The music of Paul Mealor has been a blessing and inspiration in the world of contemporary choral music.
Two of his most well-known works opened each half of the performance. In the first, we heard Ubi Caritas, first performed back in 2011 by the choirs of Westminster Abbey and HM Chapel Royal on the occasion of the wedding of the (now) TRH Duke & Duchess of Cambridge.
The recital was punctuated with informative explanation, given via the form of a conversation between Mealor himself and Michael Ferguson. Mealor told us that his inspiration for Ubi Caritas was that the Duchess of Cambridge was about to become a ‘servant of the nation’, and this well-known text, now set afresh, recalled the act of Jesus washing the feet of his disciples.
Mealor said that composing was, for him, like praying – an act of giving, but offered meditatively: The Spotless Rose was one such fruit of this. He further explained that composing could be a lonely but beautiful thing – which led us fittingly into The Beatitudes, before Wherever You Are completed the first half.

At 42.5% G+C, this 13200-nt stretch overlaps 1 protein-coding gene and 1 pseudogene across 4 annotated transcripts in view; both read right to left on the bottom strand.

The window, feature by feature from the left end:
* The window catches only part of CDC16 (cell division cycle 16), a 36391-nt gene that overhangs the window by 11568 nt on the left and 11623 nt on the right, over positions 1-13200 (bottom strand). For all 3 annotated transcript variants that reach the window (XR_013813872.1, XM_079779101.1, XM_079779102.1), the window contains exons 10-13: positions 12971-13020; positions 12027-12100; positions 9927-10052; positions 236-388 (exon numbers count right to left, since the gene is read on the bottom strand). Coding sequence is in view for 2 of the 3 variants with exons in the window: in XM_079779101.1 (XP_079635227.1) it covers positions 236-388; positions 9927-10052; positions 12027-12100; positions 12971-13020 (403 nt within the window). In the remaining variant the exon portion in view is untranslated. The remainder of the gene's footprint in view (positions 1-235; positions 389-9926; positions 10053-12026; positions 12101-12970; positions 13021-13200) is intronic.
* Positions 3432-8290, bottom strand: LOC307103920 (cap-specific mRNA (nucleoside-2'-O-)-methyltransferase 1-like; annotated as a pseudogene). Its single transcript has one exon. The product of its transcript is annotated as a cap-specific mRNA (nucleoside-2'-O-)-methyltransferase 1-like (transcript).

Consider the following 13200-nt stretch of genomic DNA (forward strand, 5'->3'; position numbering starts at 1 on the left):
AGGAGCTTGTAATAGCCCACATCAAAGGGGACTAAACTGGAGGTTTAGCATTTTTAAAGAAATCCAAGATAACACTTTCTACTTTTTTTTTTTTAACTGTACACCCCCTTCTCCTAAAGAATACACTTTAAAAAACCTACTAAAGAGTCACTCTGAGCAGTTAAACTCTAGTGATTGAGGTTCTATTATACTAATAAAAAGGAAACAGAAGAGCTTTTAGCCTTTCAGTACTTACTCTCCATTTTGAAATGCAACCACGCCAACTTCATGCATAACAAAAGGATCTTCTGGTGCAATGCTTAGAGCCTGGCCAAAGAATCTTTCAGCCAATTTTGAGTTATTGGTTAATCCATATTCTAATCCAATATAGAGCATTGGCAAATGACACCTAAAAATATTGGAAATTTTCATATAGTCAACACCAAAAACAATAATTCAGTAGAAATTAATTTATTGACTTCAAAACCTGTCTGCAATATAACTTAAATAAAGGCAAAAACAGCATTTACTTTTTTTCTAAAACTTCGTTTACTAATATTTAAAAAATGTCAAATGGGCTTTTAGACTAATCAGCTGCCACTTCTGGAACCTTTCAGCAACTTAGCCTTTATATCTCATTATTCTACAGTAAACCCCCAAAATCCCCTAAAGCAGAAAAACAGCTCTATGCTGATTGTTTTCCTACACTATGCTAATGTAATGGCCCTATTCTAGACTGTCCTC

This latter piece transcended all the musical genres: classical, folk and religious – it was at one time played by Chris Evans on the radio no less than twice a day! Being inspired by an encounter with Gareth Malone, the anthem emerged as a piece for partners of active servicemen, using some of the letters submitted by those women.
The principal item in the second half was the Coronation Kyrie, commissioned for that event in May this year, and sung by the same joint choirs as the Ubi Caritas above.
You did get the impression throughout this performance that the 10 voices of Schola Cantorum sometimes appeared insufficient to the music required, and the sound was often lost in the cathedral’s expansive space. We certainly appreciated Mealor’s musical genius (and this was enhanced by the commentary given), but the performance of his works fell a little bit short.
The performance finished at 9.30pm.
Where there is Charity and Love - the Music of Paul Mealor, Monday 14th August, 7.30pm, St Mary’s Catholic Cathedral